If the diffraction-limiting aperture is given e.g. by the first lens of a system of multiple lenses, can the Huygens PSF still deliver a realistic result?

Best, Bianca

Hi Bianca,

Yes, ray tracing is purely geometric and uses Snell's law at interfaces, and accumulates optical path length as the ray is traced through the system.

I was speaking rather loosely whern I said that rays are traced backwards from the image surface to the exit pupil. They are not traced backwards at all! Instead, we subtract a chief-ray centered reference sphere phase from the optical path lengths. This is of course equivalent to tracing backwards. The net result is that we show the data as **Optical Path Difference to a reference sphere**. This is how we can trace rays though a huge telescope, and then present the data in terms of lamdba/20 or whatever optical path differences.

In lens design, a 'flat' wavefront is actually perfectly spherical and is converging towards its center of curvature. That's the physically meaningful definition that is useful for considering image degradations due to aberrations and diffraction.

- Mark

So do I understand correctly that the tracing uses geometrical optics? And the amplitude and phase at the exit pupil are then derived from the sum of ray vectors?

I'm also wondering why it is necessary to trace the rays all the war from entrance pupil to imaging plane and then back to the exit pupil. Would it not be sufficient to trace the rays from entrance to exit pupil to be able to form the pupil function?

Thanks, Bianca

You trace a grid of rays through the whole system, thus picking up whatever aberrations thre are. We then trace the rays backwards to the exit pupil. The ray amplitude and phase there is called the 'pupil function'.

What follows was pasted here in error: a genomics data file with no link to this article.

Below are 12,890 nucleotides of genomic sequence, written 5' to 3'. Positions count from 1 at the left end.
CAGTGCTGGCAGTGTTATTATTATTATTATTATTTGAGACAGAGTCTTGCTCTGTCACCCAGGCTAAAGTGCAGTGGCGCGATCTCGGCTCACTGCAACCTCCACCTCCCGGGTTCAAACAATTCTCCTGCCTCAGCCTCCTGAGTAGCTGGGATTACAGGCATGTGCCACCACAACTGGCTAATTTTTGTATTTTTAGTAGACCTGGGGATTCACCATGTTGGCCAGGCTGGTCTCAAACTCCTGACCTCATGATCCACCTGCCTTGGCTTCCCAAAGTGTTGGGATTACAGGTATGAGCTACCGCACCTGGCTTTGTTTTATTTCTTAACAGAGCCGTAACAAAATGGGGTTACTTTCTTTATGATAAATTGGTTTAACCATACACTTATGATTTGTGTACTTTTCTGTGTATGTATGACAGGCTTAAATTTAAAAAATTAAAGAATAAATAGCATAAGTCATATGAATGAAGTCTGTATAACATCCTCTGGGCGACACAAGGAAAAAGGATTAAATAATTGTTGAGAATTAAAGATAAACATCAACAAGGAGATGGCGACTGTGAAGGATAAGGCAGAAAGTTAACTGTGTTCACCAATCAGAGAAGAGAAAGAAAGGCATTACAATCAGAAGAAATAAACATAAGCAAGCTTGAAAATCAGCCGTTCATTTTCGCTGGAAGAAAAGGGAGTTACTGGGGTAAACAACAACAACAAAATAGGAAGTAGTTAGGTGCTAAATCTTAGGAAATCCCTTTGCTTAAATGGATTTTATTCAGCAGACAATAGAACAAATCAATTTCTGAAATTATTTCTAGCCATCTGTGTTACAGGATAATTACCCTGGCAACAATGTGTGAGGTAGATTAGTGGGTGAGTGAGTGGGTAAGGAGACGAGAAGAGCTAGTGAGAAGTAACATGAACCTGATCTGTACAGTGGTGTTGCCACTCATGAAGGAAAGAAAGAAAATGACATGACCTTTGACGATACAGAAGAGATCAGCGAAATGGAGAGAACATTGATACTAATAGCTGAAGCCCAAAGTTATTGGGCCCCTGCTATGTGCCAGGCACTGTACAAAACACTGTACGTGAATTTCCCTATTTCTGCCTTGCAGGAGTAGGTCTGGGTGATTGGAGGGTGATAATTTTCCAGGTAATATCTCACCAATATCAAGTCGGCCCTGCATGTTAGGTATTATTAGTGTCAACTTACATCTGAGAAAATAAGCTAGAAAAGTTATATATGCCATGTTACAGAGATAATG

Another way of thinking about it is to think of an optical system as a point source, entrance pupil, optics, exit pupil and image. The point source radiates spherical waves which illuminate the entrance pupil. We differentiate this spherical wavefront to give rays, which are traced all the way through the optical system, picking up optical path length as they go. They are traced to the image surface, then backwards to the exit pupil location where they are integrated to give the wavefront. That wavefront is the pupil function.

Does that help?

- Mark

Hi Mark,

thanks a lot for the quick response.

How exactly is the pupil function generated though? It's still not clear to me how all aberrations of the optical components can be represented by this function.

Thanks, Bianca

Hi Bianca,

It uses the wavefront in the exit pupil. Rays are traced from object to image, then back to the exit pupil. The amplitude and phase in the exit pupil is called the Pupil Function, and it contains all the aberrations introduced by tracing through the optical components.

The FFT (Fraunhofer) PSF then takes a FFT of this data to give the FFT PSF.

The Huygens PSF traces rays from the pupil function to the image plane and coherently integrates them directly on the detector surface to give the Huygens PSF. There is a nice example in **Documents\Zemax\Samples\Non-sequential\Coherence Interference and Diffraction\Interference Example 4- Diffraction Limited Imaging.ZMX** of a Huygens integration done in non-sequential mode where you can see the exact calculation working one ray at a time.

- Mark